To say that Wyoming is a red state doesn’t begin to capture it. Republicans hold nearly every elected office in the Cowboy state and lawmakers hoard the majority of revenue from the state’s mineral and resource wealth in a multi-billion-dollar account they can’t access without voter approval. Also, hunting and gun ownership define the state’s culture as much as rodeos and ranching.
Given the conservative culture of the state, it was more than remarkable to see a shift towards the improvement of gay rights in a legislative session that started earlier this year. During this meeting, a handful of Wyoming republicans voted in support of two measures that seem to be more at home in liberal states like California or Washington.
Although the shift represents only a small step towards progressive thought, the mere fact that it was even discussed exhibits a movement in a new direction.
While bills to allow same-sex civil unions and bans on discrimination against the LGBT community mat its way past the committee hearings, they were struck down in votes in the Senate and House. But again, the fact that these initiatives even made it this far is a sign of how the United States is shifting its attitude towards gay rights.
A handful of Republicans spoke of their decisions to sponsor the bills in language rooted in personal terms of libertarian rhetoric—those in favor of improving gay rights took a stance against government impacting the individual’s way of life.
“People are beginning to realize that this isn’t that big of a deal. The sky won’t fall if we improve our state’s gay right laws,” said Senator Cale Case, who agreed to co-sponsor the anti-discrimination bill. Case admitted that recent gay rights decisions in the courts, the military and other states impacted Wyoming’s decision to review the bill.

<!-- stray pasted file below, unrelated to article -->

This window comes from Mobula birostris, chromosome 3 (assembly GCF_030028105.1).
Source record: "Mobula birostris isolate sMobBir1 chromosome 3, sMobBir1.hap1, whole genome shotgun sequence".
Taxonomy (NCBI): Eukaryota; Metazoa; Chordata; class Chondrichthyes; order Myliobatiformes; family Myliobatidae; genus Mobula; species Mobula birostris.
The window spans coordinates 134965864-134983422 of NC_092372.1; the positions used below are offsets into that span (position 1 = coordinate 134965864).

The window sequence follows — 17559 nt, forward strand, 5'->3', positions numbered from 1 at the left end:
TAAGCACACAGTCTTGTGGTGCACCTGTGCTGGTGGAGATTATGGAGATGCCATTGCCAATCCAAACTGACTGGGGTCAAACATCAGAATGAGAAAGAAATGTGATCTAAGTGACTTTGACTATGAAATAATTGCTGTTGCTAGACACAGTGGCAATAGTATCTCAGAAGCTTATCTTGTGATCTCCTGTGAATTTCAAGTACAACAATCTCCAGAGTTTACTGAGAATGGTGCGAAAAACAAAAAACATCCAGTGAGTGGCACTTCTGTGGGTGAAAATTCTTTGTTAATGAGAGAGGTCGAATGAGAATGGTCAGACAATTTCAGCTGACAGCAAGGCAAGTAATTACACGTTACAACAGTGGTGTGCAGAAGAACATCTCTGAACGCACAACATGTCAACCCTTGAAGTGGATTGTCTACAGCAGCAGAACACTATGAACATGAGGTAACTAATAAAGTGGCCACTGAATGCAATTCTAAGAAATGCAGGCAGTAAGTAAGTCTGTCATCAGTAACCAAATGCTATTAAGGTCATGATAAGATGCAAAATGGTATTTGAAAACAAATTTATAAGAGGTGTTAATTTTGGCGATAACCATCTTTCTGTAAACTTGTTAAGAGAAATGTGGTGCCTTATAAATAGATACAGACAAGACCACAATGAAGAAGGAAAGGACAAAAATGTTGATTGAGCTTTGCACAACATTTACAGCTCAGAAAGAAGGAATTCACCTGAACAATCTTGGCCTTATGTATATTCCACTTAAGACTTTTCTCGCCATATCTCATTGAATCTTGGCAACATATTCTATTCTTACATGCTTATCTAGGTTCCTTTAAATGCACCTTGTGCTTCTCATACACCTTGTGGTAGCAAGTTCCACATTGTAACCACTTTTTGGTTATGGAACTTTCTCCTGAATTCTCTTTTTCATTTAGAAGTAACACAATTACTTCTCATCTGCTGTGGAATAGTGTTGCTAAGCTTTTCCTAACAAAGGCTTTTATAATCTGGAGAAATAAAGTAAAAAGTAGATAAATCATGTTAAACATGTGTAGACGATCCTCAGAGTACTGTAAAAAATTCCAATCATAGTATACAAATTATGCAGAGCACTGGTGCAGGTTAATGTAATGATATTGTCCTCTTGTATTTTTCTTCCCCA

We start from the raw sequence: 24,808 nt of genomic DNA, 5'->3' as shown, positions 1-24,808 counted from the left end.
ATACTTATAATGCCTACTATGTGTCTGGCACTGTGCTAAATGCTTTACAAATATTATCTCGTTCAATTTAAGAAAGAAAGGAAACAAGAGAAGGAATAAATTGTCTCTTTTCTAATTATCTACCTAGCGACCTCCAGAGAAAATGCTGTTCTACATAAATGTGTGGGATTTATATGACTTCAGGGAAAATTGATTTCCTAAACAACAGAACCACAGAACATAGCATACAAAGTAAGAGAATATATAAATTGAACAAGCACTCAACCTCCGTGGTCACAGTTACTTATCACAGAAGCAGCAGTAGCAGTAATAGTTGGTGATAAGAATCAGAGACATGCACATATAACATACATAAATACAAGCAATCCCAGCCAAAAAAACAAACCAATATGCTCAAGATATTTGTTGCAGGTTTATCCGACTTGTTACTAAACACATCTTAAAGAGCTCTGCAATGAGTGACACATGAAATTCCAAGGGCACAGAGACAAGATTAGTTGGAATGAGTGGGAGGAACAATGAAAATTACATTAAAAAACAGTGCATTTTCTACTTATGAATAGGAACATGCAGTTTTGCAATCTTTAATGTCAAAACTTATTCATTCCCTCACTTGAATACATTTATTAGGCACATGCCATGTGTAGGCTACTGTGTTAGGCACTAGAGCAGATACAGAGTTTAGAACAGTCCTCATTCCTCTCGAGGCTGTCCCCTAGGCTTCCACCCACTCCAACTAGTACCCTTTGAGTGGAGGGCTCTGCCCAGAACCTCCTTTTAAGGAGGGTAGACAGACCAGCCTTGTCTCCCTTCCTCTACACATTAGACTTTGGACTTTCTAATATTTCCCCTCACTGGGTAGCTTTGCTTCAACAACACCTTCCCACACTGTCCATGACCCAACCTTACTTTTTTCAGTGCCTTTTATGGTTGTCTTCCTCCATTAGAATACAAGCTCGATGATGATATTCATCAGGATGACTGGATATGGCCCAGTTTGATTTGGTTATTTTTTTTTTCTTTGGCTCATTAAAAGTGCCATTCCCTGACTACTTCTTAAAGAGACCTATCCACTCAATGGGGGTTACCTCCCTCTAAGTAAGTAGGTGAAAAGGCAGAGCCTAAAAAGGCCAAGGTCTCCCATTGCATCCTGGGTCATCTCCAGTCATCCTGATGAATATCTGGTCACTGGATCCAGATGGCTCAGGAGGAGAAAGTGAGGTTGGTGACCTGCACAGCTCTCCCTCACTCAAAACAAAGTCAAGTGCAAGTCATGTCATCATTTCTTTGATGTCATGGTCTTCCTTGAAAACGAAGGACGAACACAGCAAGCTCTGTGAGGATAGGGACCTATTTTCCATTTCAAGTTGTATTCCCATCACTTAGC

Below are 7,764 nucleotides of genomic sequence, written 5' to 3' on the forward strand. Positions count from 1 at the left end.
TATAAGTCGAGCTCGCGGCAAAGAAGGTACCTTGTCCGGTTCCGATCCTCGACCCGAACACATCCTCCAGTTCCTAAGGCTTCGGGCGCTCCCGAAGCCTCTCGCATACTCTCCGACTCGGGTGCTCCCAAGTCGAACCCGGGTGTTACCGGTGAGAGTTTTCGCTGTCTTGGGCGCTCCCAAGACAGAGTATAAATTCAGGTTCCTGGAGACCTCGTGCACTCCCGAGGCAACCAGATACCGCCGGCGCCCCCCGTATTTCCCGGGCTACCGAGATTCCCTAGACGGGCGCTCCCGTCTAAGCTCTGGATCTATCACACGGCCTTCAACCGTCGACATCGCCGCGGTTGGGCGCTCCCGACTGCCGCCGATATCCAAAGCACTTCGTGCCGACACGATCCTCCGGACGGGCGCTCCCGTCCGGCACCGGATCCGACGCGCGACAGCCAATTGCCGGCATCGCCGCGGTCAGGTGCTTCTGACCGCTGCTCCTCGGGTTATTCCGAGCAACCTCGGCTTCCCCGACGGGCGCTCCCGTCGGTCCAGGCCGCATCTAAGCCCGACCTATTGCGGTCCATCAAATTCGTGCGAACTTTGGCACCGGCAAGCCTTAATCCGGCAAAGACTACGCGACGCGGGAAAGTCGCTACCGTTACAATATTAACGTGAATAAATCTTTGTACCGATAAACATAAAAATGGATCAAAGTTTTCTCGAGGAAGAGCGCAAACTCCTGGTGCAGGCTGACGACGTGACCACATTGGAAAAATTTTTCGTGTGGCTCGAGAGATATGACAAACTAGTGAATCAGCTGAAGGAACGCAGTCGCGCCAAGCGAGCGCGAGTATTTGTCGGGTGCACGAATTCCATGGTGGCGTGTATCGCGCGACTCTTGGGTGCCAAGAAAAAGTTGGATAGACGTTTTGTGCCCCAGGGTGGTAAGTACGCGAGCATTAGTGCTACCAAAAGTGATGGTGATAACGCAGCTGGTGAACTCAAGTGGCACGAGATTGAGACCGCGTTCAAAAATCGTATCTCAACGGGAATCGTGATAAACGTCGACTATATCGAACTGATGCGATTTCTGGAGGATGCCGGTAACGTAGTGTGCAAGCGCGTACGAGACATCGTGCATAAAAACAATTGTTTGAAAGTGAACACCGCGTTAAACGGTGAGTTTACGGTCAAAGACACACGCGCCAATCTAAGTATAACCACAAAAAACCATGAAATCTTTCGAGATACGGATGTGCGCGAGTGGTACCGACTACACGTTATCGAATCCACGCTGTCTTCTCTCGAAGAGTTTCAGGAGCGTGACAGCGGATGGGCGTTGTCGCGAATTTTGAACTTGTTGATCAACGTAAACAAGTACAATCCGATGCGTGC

These developments come to a state that, at least to the majority of gay rights activists, will be remembered as the area where Matthew Shepard, a homosexual college student, was brutally killed in a 1998 attack that police claimed was motivated by his sexual preference.
Despite the national shift towards tolerance, GOP backers are still hesitant to pass same-sex marriage laws and anti-discrimination statutes. While the younger generation increasingly doesn’t believe that sexual preference is a big deal, Case said, the gay rights issues have been dividing several of his constituents in the Cowboy state.
Senator John Schiffer, a former rancher and chairman of the Senate Judiciary Committee, voted in favor of the state’s proposed anti-discrimination bill, claiming that support of the measure falls in line with the Constitution’s pact that all people are created equal and deserving of equal rights. Schiffer claims that he’s heard from constituents on both sides but has yet to receive any harsh criticism.
“It’s merely a sign of the times,” said Schiffer. “People are beginning to think and deal with these issues according to their own conscience.”